In France, an estimated 10 million people are affected by a more or less severe form of “fatty liver disease” or non-alcoholic fatty liver disease, which causes excessive accumulation of fat in the liver due to a diet too high in fats and sugars. According to several recent studies, this non-alcoholic fatty liver represents an important risk factor for the occurrence of certain types of cancer.
We are all familiar with the obvious aspects of overweight and obesity, which are easily revealed by excessive accumulation of fat in adipose tissue. What is less well known, however, is that there is also an invisible form of obesity, in which certain internal organs such as the liver can become overloaded with fat.
This accumulation of excess fat in the liver, known medically as non-alcoholic fatty liver (to distinguish it from liver damage from excessive alcohol), is directly related to a diet that is too high in sugar and fat. This “fatty liver” is very dangerous because the excess liver fat triggers a strong inflammatory response that triggers the production of connective tissue to seal the damage, causing scarring (fibrosis) that disrupts blood flow to the organ and can result in cirrhosis over time Time. At this stage, the function of the liver is irreversibly impaired and only a transplant of the organ can save the life of the affected person. It is estimated that fatty liver disease caused by overeating will become the leading cause of liver transplantation in the years to come.
‘Human fatty liver’ increases cancer risk by 32%
Two recent studies suggest that fatty liver also has a major impact on the risk of certain types of cancer. In the first, conducted on a cohort of 25,947 people, a team of South Korean scientists found that people with steatosis in general had a 32% higher risk of developing cancer than those without excess fat in the liver had .
This increase is particularly pronounced in the most common form of liver cancer (hepatocellular carcinoma) with a 17-fold increased risk, but is also seen in colon cancer in men and breast cancer in women (both double increases). The authors observed a strong correlation between this increase in cancer risk and the presence of fibrosis in the liver, suggesting that the strong hepatic inflammatory response in response to excess fat may contribute to tumor development.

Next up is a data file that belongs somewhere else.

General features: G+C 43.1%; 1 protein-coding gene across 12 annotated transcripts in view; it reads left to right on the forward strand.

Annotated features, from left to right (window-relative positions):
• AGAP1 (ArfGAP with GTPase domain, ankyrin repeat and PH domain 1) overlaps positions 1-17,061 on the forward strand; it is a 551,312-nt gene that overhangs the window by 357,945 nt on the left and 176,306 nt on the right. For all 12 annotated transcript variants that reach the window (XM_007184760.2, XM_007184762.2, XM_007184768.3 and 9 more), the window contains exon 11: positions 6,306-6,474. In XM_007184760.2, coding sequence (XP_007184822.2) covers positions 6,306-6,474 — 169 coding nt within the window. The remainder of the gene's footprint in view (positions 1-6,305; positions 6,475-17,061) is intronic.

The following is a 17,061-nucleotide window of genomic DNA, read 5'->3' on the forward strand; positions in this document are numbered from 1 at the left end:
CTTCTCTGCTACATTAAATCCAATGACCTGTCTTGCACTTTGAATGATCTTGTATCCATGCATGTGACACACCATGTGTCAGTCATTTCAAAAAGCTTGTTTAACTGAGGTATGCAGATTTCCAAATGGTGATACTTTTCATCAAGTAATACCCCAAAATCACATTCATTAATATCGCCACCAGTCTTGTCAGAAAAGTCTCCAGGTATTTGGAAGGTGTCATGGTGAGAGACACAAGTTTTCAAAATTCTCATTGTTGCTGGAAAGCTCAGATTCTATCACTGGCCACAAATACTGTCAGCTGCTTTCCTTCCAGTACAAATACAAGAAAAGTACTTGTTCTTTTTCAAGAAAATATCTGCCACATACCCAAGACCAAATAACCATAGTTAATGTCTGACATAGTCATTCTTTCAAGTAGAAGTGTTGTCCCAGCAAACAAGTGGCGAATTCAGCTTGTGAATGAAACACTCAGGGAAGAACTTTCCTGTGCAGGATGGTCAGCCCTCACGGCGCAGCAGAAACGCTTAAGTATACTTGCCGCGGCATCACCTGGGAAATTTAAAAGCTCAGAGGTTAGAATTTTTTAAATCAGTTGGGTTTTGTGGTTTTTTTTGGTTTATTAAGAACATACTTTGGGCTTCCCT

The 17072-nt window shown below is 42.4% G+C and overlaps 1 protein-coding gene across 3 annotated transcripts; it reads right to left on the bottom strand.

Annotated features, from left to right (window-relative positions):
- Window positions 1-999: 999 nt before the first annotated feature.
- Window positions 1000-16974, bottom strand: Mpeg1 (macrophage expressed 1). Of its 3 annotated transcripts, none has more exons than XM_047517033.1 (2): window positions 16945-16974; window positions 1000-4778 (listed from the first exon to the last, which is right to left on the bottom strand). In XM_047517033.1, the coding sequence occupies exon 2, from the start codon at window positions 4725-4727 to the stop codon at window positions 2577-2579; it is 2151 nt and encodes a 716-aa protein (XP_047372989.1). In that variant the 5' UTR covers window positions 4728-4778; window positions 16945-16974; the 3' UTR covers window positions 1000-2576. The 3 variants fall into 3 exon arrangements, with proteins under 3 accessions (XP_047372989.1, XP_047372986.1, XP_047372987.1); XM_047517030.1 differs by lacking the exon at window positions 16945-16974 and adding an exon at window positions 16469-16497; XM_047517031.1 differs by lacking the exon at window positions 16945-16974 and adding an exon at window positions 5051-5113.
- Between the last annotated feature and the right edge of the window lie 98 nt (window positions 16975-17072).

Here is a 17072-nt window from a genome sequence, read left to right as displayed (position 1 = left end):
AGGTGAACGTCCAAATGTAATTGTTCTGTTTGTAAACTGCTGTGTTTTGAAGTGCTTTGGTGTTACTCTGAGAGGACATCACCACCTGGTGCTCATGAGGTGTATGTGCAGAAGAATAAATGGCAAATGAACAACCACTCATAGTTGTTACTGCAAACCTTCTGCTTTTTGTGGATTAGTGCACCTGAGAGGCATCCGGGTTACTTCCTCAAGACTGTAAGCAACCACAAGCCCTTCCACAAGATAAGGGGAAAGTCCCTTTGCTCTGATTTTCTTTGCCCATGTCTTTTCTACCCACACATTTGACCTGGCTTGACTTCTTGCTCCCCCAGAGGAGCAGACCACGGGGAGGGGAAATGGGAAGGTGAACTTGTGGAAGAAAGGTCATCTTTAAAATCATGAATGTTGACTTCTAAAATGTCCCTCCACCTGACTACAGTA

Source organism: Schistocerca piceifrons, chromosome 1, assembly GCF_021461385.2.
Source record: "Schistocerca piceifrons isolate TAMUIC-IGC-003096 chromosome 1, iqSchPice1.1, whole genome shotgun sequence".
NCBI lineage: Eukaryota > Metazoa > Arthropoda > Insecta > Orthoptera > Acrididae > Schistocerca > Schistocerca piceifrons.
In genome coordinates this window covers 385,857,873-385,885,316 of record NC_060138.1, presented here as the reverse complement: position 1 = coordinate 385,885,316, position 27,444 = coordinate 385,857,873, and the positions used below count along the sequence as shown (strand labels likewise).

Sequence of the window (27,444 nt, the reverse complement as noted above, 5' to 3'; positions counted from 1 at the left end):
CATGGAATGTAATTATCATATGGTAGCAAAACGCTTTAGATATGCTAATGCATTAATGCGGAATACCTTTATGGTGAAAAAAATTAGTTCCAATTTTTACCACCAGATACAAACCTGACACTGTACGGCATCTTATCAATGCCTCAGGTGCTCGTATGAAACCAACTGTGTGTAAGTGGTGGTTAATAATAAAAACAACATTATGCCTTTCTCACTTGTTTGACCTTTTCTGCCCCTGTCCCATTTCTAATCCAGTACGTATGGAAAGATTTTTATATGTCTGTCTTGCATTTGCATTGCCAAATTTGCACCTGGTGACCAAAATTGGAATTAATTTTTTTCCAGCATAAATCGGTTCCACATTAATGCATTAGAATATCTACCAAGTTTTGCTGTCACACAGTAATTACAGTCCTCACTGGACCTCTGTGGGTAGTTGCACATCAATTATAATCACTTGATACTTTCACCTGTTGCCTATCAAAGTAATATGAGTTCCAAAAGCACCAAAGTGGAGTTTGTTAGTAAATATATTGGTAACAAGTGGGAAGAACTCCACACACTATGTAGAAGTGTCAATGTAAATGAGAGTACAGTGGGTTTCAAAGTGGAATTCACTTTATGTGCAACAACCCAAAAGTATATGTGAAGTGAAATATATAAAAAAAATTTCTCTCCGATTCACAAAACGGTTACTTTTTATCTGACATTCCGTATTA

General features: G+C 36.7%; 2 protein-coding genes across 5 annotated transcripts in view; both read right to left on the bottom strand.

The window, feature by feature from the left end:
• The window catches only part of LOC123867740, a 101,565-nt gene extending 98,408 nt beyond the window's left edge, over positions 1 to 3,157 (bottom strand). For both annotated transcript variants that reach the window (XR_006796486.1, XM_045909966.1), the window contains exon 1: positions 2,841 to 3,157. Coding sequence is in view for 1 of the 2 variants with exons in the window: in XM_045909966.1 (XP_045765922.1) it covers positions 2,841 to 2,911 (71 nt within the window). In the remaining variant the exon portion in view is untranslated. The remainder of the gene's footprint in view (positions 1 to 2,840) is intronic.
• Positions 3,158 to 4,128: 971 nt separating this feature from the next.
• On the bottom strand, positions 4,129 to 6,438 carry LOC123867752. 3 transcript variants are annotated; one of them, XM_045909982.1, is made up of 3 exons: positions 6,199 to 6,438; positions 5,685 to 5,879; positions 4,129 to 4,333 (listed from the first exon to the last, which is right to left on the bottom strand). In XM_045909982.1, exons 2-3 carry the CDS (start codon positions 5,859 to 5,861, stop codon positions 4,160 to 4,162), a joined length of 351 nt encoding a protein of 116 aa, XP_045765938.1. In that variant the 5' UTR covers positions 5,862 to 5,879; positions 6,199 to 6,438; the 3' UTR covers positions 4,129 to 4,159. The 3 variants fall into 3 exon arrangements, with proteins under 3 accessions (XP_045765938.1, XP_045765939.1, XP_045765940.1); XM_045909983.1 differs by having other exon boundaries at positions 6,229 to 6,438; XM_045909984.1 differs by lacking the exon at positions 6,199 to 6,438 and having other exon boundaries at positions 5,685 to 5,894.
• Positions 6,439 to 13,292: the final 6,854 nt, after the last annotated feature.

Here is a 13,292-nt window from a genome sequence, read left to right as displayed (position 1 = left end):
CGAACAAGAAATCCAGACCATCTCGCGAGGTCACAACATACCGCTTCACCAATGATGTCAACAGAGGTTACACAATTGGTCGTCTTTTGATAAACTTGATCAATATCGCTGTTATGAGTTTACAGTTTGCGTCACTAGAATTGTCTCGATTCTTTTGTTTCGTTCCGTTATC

Being overweight should be taken seriously
Another mechanism involved in the progression from hepatic steatosis to hepatocellular carcinoma was recently identified in a study published in the prestigious journal Cancer Cell. A team of Swiss scientists has shown that liver cells have an enzyme (mTORC2) that induces the production of large amounts of fat essential for cancer cell growth, namely sphingolipids (present in the membrane of these cells) and cardiolipins (present in the mitochondria and essential for energy production).
This phenomenon most likely plays an important role in tumor progression, since analysis of biopsies from patients with hepatocellular carcinoma shows overactivation of the function of the enzyme mTORC2. These observations show that non-alcoholic fatty liver disease is a very serious condition that should be taken very seriously. Anyone who is severely obese should be aware that they are at risk of developing this disorder even if they are not experiencing any symptoms.
Protecting the liver protects health, a few simple tips
Fortunately, fatty liver, like all complications arising from overweight and obesity, is closely linked to lifestyle and is therefore preventable. With that in mind, avoiding excessive consumption of industrial foods high in fat and sugar is certainly essential to reducing the loss of liver function associated with excess fat. A diet mostly based on plant-based products is an excellent alternative, especially since recent findings suggest that high consumption of red meat and processed meat is also associated with an increased risk of fatty liver disease.
Kim GA et al. Association between nonalcoholic fatty liver disease and cancer incidence rate. J. Hepatol. 2018; 68:140-146.
Guri Y et al. mTORC2 promotes tumor development via lipid synthesis. cancer cell 2017; 32:807-823.
Zelber-Sagi S et al. High consumption of red and processed meat has been linked to nonalcoholic fatty liver disease and insulin resistance. J. Hepatol. 2018; 68:1239-1246.
* Presse Santé strives to convey health knowledge in a language accessible to all. In NO CASE can the information given replace the advice of a doctor.
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Cancer Human fatty liver major disease non-alcoholic hepatic steatosis